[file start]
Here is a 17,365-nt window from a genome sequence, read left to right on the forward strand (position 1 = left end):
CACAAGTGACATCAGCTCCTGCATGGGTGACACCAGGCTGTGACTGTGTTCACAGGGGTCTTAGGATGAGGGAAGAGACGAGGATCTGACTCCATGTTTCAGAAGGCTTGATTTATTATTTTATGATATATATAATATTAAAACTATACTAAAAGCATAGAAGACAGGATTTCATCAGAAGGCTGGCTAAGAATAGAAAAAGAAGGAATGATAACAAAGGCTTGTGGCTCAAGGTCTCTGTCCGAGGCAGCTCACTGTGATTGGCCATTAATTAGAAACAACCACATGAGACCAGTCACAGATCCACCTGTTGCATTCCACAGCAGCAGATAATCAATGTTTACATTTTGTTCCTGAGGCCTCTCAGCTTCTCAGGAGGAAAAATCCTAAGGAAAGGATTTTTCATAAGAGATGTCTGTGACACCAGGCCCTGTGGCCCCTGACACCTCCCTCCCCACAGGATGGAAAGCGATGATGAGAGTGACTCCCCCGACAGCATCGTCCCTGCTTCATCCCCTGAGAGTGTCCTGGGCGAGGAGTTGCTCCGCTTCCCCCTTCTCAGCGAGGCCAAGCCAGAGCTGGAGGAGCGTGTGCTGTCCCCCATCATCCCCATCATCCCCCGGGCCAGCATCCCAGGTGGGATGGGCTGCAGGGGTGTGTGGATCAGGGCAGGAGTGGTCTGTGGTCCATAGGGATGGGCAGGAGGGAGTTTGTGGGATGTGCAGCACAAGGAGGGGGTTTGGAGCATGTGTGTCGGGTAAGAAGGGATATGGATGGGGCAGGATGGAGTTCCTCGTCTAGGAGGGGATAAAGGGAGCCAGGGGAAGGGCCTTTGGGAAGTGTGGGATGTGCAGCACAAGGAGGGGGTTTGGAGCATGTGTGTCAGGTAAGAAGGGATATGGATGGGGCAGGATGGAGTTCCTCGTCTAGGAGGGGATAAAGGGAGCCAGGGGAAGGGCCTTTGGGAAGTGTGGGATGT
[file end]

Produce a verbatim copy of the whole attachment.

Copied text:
Here is a 17,365-nt window from a genome sequence, read left to right on the forward strand (position 1 = left end):
CACAAGTGACATCAGCTCCTGCATGGGTGACACCAGGCTGTGACTGTGTTCACAGGGGTCTTAGGATGAGGGAAGAGACGAGGATCTGACTCCATGTTTCAGAAGGCTTGATTTATTATTTTATGATATATATAATATTAAAACTATACTAAAAGCATAGAAGACAGGATTTCATCAGAAGGCTGGCTAAGAATAGAAAAAGAAGGAATGATAACAAAGGCTTGTGGCTCAAGGTCTCTGTCCGAGGCAGCTCACTGTGATTGGCCATTAATTAGAAACAACCACATGAGACCAGTCACAGATCCACCTGTTGCATTCCACAGCAGCAGATAATCAATGTTTACATTTTGTTCCTGAGGCCTCTCAGCTTCTCAGGAGGAAAAATCCTAAGGAAAGGATTTTTCATAAGAGATGTCTGTGACACCAGGCCCTGTGGCCCCTGACACCTCCCTCCCCACAGGATGGAAAGCGATGATGAGAGTGACTCCCCCGACAGCATCGTCCCTGCTTCATCCCCTGAGAGTGTCCTGGGCGAGGAGTTGCTCCGCTTCCCCCTTCTCAGCGAGGCCAAGCCAGAGCTGGAGGAGCGTGTGCTGTCCCCCATCATCCCCATCATCCCCCGGGCCAGCATCCCAGGTGGGATGGGCTGCAGGGGTGTGTGGATCAGGGCAGGAGTGGTCTGTGGTCCATAGGGATGGGCAGGAGGGAGTTTGTGGGATGTGCAGCACAAGGAGGGGGTTTGGAGCATGTGTGTCGGGTAAGAAGGGATATGGATGGGGCAGGATGGAGTTCCTCGTCTAGGAGGGGATAAAGGGAGCCAGGGGAAGGGCCTTTGGGAAGTGTGGGATGTGCAGCACAAGGAGGGGGTTTGGAGCATGTGTGTCAGGTAAGAAGGGATATGGATGGGGCAGGATGGAGTTCCTCGTCTAGGAGGGGATAAAGGGAGCCAGGGGAAGGGCCTTTGGGAAGTGTGGGATGT